White Chuck Mountain is an impressive and isolated summit located southeast of the town of Darrington. It was first climbed by three men in a USGS survey party on July 28, 1897. Thomas G. Gerdine, Sam Strom, and Albert H. Sylvester placed a marker on the summit and used it for triangulation. With nearly 3800’ of prominence, White Chuck is the 25th most prominent peak in Washington State. Highly visible from the surrounding areas, it towers above the nearby ridges and valleys. White Chuck shares it's name with several other geological features including the White Chuck Glacier on nearby Glacier Peak and the White Chuck River at the flanks of the mountain. This name has some origins in the Chinook language and means something along the lines of "reaching high".
White Chuck is a diverse mountain with steep walls on the east, north and west, sharp ridge-lines and buttresses in-between, an active glacier on the north side and a craggy lower northwest summit. The standard route is an enjoyable and exposed scramble along the northwest ridge. Numerous other technical routes have been established on all aspects of the peak including the northeast peak which is 544 feet lower than the southwest peak. Access to the mountain is incredibly easy. Routes can generally be done as day trips and a majority of the time will spend climbing the mountain verses approaching it. With only 2000 feet of vertical gain from the end of the road, the whole trip may be completed in just four or five hours.
Once on the summit it’s great prominence makes it an excellent viewpoint of everything from Mount Baker to Whitehorse, Three Fingers, Sloan, Glacier Peak and the bulk of the Cascade Range further east.
NOTE:This mountain should not be attempted after recent rain. Down-sloping exposed slabs partially covered with moss do not mix well with rain water.
While White Chuck Mountain is surrounded by logging roads most of these have been washed out or become overgrown. Luckily an excellent system of well maintained logging roads reach high onto the northwest side of the mountain.
State Route 530 leads into the center of Darrington. Turn left (north) in front of the convenience store.
After ~0.25 miles turn right on Sauk Prairie Road.
After ~1.5 miles turn right on the Dan Creek FSR #24. The road switchbacks several times then begins a long traverse into the head waters of Dan Creek.
After ~8 miles the road reaches a T-intersection. Turn left on FSR #2430
Shortly thereafter stay right at a minor junction onto FSR #2435.
From here-on follow FSR #2435 for 5.3 miles as it winds it way into the headwaters of Decline Creek. It eventually reaches the ridge-crest, switchbacks some more and comes to a fork.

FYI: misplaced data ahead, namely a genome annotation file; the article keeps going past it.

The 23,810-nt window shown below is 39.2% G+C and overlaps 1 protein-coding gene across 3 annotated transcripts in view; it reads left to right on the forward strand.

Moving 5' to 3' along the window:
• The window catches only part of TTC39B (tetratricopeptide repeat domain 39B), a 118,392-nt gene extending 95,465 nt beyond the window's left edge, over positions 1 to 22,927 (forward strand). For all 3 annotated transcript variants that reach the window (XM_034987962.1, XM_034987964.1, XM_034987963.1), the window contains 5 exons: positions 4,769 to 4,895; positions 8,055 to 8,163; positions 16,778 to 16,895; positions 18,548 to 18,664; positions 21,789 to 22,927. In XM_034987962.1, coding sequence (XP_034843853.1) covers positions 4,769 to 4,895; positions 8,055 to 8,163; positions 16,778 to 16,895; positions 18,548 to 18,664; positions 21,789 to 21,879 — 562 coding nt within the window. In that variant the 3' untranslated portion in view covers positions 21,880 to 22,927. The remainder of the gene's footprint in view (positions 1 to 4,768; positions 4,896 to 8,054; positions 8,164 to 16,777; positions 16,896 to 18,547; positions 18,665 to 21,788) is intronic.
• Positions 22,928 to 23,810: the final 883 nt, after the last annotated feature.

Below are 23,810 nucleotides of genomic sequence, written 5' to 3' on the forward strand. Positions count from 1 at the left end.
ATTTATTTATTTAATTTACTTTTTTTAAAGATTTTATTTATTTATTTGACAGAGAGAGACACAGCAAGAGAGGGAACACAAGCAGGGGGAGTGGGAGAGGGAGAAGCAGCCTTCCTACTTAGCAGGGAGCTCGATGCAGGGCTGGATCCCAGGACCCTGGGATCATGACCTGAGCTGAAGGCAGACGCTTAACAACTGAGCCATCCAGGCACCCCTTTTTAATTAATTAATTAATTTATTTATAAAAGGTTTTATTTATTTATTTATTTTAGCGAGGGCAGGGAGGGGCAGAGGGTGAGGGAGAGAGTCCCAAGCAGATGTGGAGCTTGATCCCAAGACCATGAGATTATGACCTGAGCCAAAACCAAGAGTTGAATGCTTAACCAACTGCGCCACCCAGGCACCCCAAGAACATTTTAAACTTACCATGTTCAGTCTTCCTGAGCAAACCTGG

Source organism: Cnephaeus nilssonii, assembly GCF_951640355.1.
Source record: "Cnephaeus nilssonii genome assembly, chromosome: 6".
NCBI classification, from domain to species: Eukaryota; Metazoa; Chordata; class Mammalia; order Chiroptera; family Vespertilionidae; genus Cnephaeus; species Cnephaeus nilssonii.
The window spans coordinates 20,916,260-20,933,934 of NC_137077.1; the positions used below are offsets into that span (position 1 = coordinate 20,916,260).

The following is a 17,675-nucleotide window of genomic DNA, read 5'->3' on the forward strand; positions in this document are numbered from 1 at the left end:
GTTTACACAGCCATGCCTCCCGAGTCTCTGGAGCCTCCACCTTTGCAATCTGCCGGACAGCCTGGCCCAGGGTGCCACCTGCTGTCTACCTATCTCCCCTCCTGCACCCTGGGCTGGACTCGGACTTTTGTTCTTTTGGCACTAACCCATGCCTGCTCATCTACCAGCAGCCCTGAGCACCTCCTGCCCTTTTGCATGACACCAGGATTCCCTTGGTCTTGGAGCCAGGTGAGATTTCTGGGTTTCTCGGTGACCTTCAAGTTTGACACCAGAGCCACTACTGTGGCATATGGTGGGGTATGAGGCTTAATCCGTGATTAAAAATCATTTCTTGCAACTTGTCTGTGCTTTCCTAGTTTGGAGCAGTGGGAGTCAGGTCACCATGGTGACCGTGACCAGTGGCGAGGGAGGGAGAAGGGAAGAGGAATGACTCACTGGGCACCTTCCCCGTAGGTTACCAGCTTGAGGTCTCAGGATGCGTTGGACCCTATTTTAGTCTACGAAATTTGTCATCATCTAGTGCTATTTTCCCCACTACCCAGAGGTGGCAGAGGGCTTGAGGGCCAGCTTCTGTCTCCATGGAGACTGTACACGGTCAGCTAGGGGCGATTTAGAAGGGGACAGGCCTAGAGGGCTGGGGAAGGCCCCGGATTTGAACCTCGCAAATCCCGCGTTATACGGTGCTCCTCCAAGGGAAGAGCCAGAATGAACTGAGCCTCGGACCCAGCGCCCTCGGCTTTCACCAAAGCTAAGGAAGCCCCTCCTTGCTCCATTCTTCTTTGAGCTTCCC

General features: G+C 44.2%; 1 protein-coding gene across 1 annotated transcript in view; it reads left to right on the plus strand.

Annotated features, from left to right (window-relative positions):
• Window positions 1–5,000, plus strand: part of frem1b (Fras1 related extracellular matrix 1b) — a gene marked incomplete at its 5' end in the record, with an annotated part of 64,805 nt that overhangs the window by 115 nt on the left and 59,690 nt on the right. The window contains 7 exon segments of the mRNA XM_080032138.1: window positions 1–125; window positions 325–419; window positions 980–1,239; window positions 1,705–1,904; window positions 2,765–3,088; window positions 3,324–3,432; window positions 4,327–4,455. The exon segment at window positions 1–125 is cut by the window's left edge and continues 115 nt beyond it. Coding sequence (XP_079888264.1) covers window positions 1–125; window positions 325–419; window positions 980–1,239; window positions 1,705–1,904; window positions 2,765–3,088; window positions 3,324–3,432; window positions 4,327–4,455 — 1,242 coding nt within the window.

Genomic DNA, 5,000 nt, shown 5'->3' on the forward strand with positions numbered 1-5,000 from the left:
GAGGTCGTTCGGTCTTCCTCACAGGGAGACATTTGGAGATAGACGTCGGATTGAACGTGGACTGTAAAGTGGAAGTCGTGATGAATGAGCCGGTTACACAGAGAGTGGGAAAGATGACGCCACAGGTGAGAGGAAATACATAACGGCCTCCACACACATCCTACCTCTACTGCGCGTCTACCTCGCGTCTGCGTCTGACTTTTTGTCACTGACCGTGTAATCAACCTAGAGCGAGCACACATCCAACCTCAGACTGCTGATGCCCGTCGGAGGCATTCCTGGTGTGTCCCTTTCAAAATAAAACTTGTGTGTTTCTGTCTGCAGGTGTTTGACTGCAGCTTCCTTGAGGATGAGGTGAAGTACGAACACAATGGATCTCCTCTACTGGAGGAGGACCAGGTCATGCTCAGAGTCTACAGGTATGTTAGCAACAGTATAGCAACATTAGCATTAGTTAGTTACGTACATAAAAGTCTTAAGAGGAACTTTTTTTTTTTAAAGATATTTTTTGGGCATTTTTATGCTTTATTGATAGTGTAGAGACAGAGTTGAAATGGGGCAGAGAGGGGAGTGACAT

At the fork stay to the right and follow to the end of the road at just over 4800' elevation. This is where the trail starts.
This road system sees heavy snowmobile use during the winter.
From the end of the road an easy trail follows the crest of the ridge towards White Chuck Mountain.
For the standard northwest ridge route follow the trail as it drops down and around the southwest side of the northwest summit. As the trail breaks out into talus follow path up through this talus to reach the gully between the northwest and main summit. 45-60 minutes from end of road.
For routes on the north side of the mountain leave the trail after 20-30 minutes from the road and drop down through talus, open forest and brush to the base of the long north buttress of the northwest summit. Scramble around the base of the ridge then straight up through steep forest quickly reaching the large slabby basin below the north face. 1.5-2 hrs from the road
For the West Face or South Buttress follow the approach for the standard route then continue across and up open basins and talus slopes.
Reaching the east face is fairly involved, continue past the south buttress and ascend to a notch next to a small pinnacle. Follow a steep ramp down to the base of the east face. 2.5-3.5 hours from the road.
When To ClimbThough obviously easiest during the summer, White Chuck Mountain can be climbed year round. Several routes have been shown to be excellent winter climbs. The logging road approach is on north facing slopes and will retain snow into late spring or early summer.
- Beaudaddy's 2010 report of the standard route
- Ben Murphy's 2009 report of a winter ascent on the standard route
- t_rutl's 2009 report of the standard route
- Eric Johnson's 2009 report of the standard route
- S. Verdina's 2006 report of the northeast ridge
- Darin Berdinka's 2005 report of a winter ascent of the northeast ridge
- Darin Berdinka's 2005 report of a winter ascent of the east face couloir
- Natural Being's 2005 report of the standard route
- Tom's 2002 report of the standard route
- Eric's 2002 report of the standard route
CampingWith the short approach all routes can be done as day climbs during the summer. However beautiful campsites with great views can be found near a small tarn located due south of the summit at 5840' elevation.
Mountain ConditionsThe Darrington Ranger District is climber friendly and does a good job of maintaining road condition reports on the internet.
Darrington Ranger District
Forest Service Road Conditions Report
Additions and Corrections[ Post an Addition or Correction ]